Scottish football’s new TV deal with Sky received the kind of welcome reserved for a drunken uncle at a wedding reception.
Many fans were outraged at the decision of the SPFL to accept the satellite company’s bid, which we’re told was well in excess of the offer from BT Sport, who have 18 months of their current contract left.
There is general agreement that BT are more enthusiastic and knowledgeable about the game here, and promote it better.
The clubs though want the money. It’s that simple. The costs of running professional football clubs are very high, and TV income is an irreplaceable part of the earnings which help keep the lights on.
Had it been a matter of a few pounds, it might have been a different outcome, but it seems that BT, having stretched itself for Champions League rights sometime ago, weren’t prepared to push the boat out for Scottish fare.
Football is a business. The harsh financial realities of the game mean that the highest offer wins.
False comparisons with other countries are pointless. We’re trying to sell our own game, not that of Sweden or Switzerland.
There’s a limited market for the game. Those who think otherwise are fooling themselves. If it were otherwise, we would be flooded by offers, and we’re not.
Companies are looking for a return on their investment. Sky presumably, think they can get one where others didn’t.
Fans are the first to complain if a star player is sold for a fee which they think doesn’t reflect his value, so those running football have to seek the best deal when selling our game.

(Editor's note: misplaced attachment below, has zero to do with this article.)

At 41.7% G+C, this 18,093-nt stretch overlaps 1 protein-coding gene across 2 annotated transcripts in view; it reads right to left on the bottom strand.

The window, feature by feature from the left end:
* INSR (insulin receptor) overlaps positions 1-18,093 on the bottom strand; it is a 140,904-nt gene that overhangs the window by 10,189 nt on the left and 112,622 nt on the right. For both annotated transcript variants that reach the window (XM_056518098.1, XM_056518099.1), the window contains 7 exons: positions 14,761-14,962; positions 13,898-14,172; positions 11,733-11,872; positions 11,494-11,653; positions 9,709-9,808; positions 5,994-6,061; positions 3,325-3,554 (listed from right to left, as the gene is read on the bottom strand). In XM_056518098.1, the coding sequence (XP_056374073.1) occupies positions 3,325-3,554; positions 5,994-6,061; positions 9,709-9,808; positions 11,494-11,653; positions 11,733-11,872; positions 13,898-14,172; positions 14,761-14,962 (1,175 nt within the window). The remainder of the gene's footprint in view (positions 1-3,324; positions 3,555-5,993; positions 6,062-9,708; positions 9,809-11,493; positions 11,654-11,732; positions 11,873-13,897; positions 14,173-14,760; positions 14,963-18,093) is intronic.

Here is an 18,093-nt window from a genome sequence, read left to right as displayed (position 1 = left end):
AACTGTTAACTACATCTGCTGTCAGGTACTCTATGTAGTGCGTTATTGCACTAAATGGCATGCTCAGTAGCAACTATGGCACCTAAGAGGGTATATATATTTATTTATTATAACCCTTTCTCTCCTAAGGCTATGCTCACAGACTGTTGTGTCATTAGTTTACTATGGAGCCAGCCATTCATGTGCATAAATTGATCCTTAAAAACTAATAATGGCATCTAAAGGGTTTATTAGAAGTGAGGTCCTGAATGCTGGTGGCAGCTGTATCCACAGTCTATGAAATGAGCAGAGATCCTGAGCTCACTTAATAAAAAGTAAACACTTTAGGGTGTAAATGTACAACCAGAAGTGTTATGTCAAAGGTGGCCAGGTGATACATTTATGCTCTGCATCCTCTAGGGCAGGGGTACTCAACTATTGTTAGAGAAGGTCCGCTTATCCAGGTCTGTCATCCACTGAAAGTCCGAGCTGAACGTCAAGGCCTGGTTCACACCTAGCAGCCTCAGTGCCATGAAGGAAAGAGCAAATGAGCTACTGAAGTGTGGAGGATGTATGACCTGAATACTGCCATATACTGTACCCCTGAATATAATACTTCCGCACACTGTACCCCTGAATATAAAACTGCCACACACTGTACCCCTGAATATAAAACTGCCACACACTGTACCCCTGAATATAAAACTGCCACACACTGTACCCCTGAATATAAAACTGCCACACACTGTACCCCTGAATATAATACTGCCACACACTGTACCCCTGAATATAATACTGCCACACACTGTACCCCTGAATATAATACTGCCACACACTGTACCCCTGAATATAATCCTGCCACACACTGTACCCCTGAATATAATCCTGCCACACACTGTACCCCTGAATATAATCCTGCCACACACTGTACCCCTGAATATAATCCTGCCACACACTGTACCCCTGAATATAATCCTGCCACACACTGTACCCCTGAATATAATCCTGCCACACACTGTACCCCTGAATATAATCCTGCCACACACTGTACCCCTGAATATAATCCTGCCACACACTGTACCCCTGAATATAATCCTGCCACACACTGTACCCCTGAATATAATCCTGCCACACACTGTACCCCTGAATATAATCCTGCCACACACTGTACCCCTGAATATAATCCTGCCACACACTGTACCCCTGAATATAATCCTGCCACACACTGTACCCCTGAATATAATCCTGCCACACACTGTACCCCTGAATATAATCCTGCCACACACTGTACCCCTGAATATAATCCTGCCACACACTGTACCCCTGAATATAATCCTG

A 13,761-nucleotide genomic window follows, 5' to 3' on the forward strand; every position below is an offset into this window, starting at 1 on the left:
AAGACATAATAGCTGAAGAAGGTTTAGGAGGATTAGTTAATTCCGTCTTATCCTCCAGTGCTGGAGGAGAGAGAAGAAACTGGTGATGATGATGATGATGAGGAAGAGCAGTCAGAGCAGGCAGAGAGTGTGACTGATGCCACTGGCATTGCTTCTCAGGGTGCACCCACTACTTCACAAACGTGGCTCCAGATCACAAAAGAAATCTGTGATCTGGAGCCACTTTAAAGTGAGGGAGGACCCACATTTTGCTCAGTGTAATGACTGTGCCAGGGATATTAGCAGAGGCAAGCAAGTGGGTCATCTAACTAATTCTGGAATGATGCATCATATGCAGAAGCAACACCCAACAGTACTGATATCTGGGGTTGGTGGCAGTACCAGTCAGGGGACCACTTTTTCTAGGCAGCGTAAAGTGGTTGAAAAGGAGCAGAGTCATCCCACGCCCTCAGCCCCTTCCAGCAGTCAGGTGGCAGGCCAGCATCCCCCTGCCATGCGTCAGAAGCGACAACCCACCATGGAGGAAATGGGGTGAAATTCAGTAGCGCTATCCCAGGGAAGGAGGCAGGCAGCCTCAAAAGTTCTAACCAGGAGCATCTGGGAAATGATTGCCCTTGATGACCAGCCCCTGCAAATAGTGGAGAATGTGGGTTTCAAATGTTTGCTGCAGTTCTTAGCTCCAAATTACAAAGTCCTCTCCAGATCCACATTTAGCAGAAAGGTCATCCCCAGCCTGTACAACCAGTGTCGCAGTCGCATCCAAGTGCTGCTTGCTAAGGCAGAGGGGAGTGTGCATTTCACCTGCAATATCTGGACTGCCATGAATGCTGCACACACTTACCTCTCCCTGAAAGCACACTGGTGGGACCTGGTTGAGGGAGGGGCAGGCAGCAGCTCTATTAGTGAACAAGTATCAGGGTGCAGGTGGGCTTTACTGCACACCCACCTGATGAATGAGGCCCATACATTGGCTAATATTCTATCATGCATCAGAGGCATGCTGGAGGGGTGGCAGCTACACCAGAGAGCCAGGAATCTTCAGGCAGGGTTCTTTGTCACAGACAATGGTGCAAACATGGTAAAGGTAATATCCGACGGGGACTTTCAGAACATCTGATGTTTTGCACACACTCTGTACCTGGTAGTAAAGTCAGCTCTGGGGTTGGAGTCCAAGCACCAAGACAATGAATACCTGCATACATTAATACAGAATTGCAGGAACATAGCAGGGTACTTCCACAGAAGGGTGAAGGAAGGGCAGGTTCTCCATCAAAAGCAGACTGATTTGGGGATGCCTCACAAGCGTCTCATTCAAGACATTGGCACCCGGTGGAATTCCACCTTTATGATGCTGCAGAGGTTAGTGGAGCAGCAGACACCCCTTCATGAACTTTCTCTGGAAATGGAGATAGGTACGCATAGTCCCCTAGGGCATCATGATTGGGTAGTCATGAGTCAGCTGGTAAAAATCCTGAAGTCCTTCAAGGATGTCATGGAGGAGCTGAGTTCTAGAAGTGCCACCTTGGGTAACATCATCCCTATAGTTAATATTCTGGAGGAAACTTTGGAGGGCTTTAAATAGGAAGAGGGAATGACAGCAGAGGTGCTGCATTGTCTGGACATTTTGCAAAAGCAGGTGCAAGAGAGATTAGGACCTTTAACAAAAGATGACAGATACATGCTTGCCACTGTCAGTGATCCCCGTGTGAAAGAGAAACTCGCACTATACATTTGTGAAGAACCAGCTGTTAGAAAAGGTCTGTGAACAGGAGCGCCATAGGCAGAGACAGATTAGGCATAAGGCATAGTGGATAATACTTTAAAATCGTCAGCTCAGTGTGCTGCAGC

Football sold its soul a long time ago and we’re all complicit in it.
Hands up those who don’t watch a game on television? Very few of us fall into that category.
Live football and the money it brings, has been integral to the game for a very long time. It’s a part of the furniture and we won’t be redecorating without it any time soon.
That extra revenue from the broadcasters provides the extra money to pay the wages which better players can demand, and so it becomes a vicious circle. Supporters want to see the best possible players and that costs money.
Income from the gates and season ticket money doesn’t pay the costs. It’s a mutual effort. Both fans and broadcasting revenue are required to present a decent show on the pitch.
If clubs tried to live on what was coming through the turnstiles alone, the crowds would drop as the quality on show diminished because the revenue to attract better players wouldn’t be available.
It’s not an either/or choice. Football in Scotland needs paying fans and it also needs paying TV subscribers.
It’s easy to talk glibly about doing without a TV deal if you don’t have to meet the commitments to players’ wages and running costs.
The modern game in Scotland as currently organised cannot survive without TV cash.
That might not be the song that the fans want to hear, but as the old saying goes, he who pays the piper calls the tune.